13 terms

Lecture 4: Clinical Pharmacy 2: Adverse Drug Events


Terms in this set (...)

Insert diagram of key patient safety themes
key patient safety themes diagram
Adverse Drug Event (ADE)
=Injury resulting from medical intervention related to a drug
Adverse Drug Reaction (ADR)
=a response to a drug which is noxious and unintended and which occurs at doses normally used in man for the prophylaxis, diagnosis, therapy of the disease, or for the medication of a physiological function.
Medication Error
=incidents in which there has been an error in the process of prescribing, dispensing, preparing, administering, monitoring or providing medicines advice, regardless of whether any harm occurred.
15th Dec 2010
-Related to ADR reporting-legislated to extend pharmacovigilance definitions to specifically include use outside MA!
-Adopted July 2012
-ADR="a response to a medicinal product that is noxious and unintended effects resulting not only from the authorised use of a medicinal product at normal doses, but also from medication errors and uses outside the terms of the marketing authorisation, including the misuse, off-label use and abuse of the medicinal product."
-An adverse drug reaction (ADR)=response to medicinal product that's noxious and unintended. response in this context means a causal relationship between medicinal product + adverse event is at least a reasonable possibility.
-Adverse REACTIONS may arise from use of the product within or outside the terms of the marketing authorisation or from occupational exposure. Conditions of use outside the marketing authorisation include off-label use, overdose, misuse, abuse and medication errors.
-Ad adverse (drug) EVENT =any undesirable event experienced by a patient whilst taking a medicine, regardless of whether or not the medicine is suspected to be related to the event. E.g. a patient being hit by a car whilst on a specific medication.

An adverse DRUG REACTION=bad reaction reasonably attributable* to a drug, not just side effect e.g. drug interaction
An adverse DRUG EVENT=bad adverse event that happens while a patient is taking a drug (but not necessarily linked by causation*)
ABCDE Classification of ADRs
Type A=AUGMENTED; predictable from the pharmacology and dose related
Type B=BIZARRE; Not predictable from the pharmacology, not dose related
Type C=CHRONIC; Related to long term continuous exposure
Type D=DELAYED; Does not occur until a long time after exposure has occurred (Can be past use)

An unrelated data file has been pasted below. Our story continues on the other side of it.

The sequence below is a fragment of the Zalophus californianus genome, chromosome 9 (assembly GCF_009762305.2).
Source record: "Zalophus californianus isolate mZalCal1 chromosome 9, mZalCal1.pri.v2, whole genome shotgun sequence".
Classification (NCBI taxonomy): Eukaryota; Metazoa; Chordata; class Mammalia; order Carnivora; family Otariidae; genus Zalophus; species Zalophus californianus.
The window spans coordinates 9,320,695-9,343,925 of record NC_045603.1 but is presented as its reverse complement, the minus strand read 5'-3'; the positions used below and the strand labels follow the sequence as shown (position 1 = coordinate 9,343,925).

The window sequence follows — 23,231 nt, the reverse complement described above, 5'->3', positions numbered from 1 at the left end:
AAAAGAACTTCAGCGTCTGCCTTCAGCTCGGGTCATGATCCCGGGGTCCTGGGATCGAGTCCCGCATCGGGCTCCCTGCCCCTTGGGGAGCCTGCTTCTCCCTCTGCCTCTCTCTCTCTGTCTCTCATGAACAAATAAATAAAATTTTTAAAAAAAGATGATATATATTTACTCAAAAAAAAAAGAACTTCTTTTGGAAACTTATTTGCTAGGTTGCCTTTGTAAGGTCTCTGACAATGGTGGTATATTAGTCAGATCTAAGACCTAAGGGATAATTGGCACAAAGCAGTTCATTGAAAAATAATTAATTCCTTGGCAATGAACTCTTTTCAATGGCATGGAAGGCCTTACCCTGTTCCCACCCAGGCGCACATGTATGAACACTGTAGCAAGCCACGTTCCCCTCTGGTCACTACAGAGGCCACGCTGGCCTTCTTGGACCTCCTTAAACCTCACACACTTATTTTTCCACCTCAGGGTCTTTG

Type E=END OF USE; Happen on withdrawal
DOTS Classification
(include pic of the triangle!!!)
Do: Dose-related
Dose related ADRs occurs at:
-Supratherapeutic levels (toxic effects)
-Therapeutic levels (collateral effects)
-Subtherapeutic levels (hyper susceptibility reactions)
T: Time related
-Time independent (can be at any time, but may be caused by a change in (E.g.) patient factors, such as renal function
-Time dependent (rapid, first dose, early, intermediate, late, delayed)
D: Susceptibility
-may vary due to patient factors including: age, gender, pregnancy, disease, drug interactions, exogenous factors, genetics (G6PD)
Examples of DoTS (dose-time-susceptibility) classification:
-osteoporosis due to corticosteroids: Do-collateral effect; T-late; S-age, sex.
-anaphylaxis due to penicillin: Do-hypersusceptibility; T-first dose; S-not understood; requires previous sensitisation
-hepatotoxicity due to isoniazid: Do-collateral effect; t-intermediate; S-genetic (drug metabolism), age, exogenous (Alcohol), disease (malnutrition)
ADR Reporting in the UK
-ADRs are reported to the MHRA by ANYONE
-->*serious reactions (even if well known)
--> all Black Triangle drugs*
o MHRA are 'interested in':
-ADRs in children <18
-Biologicals and vaccines
-Delayed effects
-Medication errors where harm occurs
'Serious Reactions' meaning (ADR reporting in the UK)
-disabling or incapacitating
-have resulted in or prolonged hospitalisation
-congenital abnormalities
-medically significant
Incidence and Type of PRESCRIBING Errors
Types of errors:
-Prescription writing process
-Omission of drug name, strength, form, directions, quantity, age of child
-Unit errors
-Transcription errors
-Calculation errors
Prescribing Decisions
-Inappropriate drug dose
-Inappropriate medication for patients clinical condition
-Inappropriate pharmaceutical forms
-Drug interactions
-Drug disease interactions
-Drugs with opposing effects

-In hospitals, most common errors were with antimicrobials-and were the most likely error in prescriptions for children
Medications errors that occur in the DISPENSING process
-60% errors occur at 'Stock Selection' stage
-majority of dispensing errors are identified at 'Final accuracy check'